Front Page Titles (by Subject) to oliver wolcott - The Works of Alexander Hamilton, (Federal Edition), vol. 10
The Online Library of Liberty
A project of Liberty Fund, Inc.
Search this Title:
to oliver wolcott - Alexander Hamilton, The Works of Alexander Hamilton, (Federal Edition), vol. 10 
The Works of Alexander Hamilton, ed. Henry Cabot Lodge (Federal Edition) (New York: G.P. Putnam’s Sons, 1904). In 12 vols. Vol. 10.
About Liberty Fund:
Liberty Fund, Inc. is a private, educational foundation established to encourage the study of the ideal of a society of free and responsible individuals.
The text is in the public domain.
Fair use statement:
This material is put online to further the educational goals of Liberty Fund, Inc. Unless otherwise stated in the Copyright Information section above, this material may be used freely for educational and academic purposes. It may not be used in any way for profit.
to oliver wolcott
December 23, 1796.
My Dear Sir:
I wrote to you two days ago on the subject of obtaining an instruction from the Bank of the United States to the direction of the office here to prevent a speedy repetition of these calls on the Bank of New York. This bank has so large a proportion of its whole capital in the power of the office that, if it be not tranquillized on the subject of demands from that quarter, it will be driven to such violent operations as cannot fail to convulse credit, and, among other evils, prevent the collection of the revenues. The danger is urgent, and a prompt explanation is essential.
The situation of the Bank of New York is, no doubt, materially owing to the prolongation of the old and the new loan to government. Its capital is 900,000 dollars; its discount, 1,600,000. Here is certainly no imprudence.
Many of the merchants here are anxious for an accommodation for the duties similar to that which I upon certain trying occasions made. I know not what is possible on your part.1
to william smith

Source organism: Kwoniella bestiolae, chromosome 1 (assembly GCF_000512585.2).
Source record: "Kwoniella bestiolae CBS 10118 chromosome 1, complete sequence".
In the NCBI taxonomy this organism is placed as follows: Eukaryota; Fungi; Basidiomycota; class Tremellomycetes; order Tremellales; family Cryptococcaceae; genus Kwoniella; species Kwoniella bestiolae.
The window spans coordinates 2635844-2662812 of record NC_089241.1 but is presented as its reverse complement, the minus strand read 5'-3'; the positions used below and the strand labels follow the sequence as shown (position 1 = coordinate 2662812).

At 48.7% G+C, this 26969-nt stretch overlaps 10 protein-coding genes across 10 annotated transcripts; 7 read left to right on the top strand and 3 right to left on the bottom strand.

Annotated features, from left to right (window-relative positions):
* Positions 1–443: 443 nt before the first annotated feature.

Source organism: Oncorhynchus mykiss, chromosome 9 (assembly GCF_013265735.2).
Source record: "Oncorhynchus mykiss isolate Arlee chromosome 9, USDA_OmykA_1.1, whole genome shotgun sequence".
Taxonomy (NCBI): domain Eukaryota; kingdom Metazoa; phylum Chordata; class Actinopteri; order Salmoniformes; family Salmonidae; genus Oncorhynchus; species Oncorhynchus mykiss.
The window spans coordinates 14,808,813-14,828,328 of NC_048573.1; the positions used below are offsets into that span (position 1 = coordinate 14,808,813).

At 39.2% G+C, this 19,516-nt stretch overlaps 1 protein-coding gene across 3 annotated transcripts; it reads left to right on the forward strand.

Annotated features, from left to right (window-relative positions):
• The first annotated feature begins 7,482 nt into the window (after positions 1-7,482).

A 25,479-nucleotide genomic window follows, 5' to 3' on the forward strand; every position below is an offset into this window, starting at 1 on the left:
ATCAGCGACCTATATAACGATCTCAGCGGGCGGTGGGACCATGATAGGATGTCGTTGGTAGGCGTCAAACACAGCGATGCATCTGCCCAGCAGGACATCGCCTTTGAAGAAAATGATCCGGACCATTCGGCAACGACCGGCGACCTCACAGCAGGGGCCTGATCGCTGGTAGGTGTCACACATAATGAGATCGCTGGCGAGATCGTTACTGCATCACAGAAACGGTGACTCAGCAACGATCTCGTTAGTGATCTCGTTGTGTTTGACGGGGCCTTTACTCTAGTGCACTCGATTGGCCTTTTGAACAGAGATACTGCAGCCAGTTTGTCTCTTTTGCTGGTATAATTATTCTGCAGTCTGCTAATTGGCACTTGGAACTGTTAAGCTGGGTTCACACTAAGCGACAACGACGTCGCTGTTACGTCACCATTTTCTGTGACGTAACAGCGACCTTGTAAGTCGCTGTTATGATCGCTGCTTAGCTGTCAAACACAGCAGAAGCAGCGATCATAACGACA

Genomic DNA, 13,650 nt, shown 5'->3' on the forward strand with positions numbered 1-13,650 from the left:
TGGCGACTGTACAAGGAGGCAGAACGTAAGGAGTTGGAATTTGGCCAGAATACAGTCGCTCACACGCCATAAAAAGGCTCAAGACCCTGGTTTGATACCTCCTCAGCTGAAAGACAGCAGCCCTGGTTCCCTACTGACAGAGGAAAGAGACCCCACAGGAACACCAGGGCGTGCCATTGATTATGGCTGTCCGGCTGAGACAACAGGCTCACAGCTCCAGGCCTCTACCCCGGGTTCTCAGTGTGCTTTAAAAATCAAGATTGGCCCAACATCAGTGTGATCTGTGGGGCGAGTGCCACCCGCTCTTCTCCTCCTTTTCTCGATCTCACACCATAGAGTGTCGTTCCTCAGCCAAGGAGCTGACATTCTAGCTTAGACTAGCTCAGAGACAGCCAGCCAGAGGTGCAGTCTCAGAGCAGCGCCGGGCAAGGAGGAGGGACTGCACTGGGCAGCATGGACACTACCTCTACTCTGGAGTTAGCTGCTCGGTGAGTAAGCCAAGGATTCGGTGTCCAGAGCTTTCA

My Dear Sir:
I received your letter of the ——. Though I do not like in some respects the answer of the House to the speech, yet I frankly own that I had no objection to see it softened down. For I think there is no use in hard words—and in public proceedings would almost always unite the suaviter in modo with the fortiter in re.
But I must regret that there is no prospect of the fortiter in re. I perceive clearly that your measures will wear upon the whole the aspect of resentment, without means or energy sufficient to repel injury. Our country will be first ruined, and then we shall begin to think of defending ourselves.
I will not enter much into detail, but I will observe that instead of three frigates of thirty-two, I would prefer an increase of the number of cutters. Surely twenty of these cannot embarrass the most squeamish, and less than this number will be useless.
But from all I can see you will have no revenue. Overdriven theory everywhere palsies the operations of our government, and renders all rational practice impossible.
My ideas of revenue would be:
I have explained my ideas of the house tax to Wolcott and Sedgwick.
It is to take certain criteria of different buildings, and annex to them ratios, not rates. (What I gave to Sedgwick as rates may serve as ratios.) Then apportion the tax among the States, and distribute the quota of each among the individuals according to ratios. The aggregate of the ratios will represent the quota of the State—then, as that aggregate is to be the sum of the quota, so will be the sum of the ratios of each building to the tax to be paid by each individual.
I am told an objection will arise from the negro houses in the South. Surely there is no impracticability in annexing ratios to them which will be proportional to their taxable value. This plan will avoid the worst of all inconveniences—arbitrary valuations; and will avoid the embarrassment for the present of a land tax; will be also consistent with expedition. I entertain no doubt it can be adjusted so as to be free from any material objection. The smallness of the tax will render any material inequality impossible. You cannot compute fewer than six hundred thousand houses, which, at an average, would be about a dollar and a half a house. The proportions of the better houses on the proposed plan would make the tax fall light on the inferior and country houses, which is desirable for recommending the first essay; nor would any house I am persuaded have to pay ten dollars. What room for serious objection? You then lay a foundation for an annual million on real property, which will become a permanent accession to your revenue; whereas you will feel an endless embarrassment about agreeing upon any tax on lands.
Now first printed from the Wolcott papers, in the possession of the Connecticut Historical Society.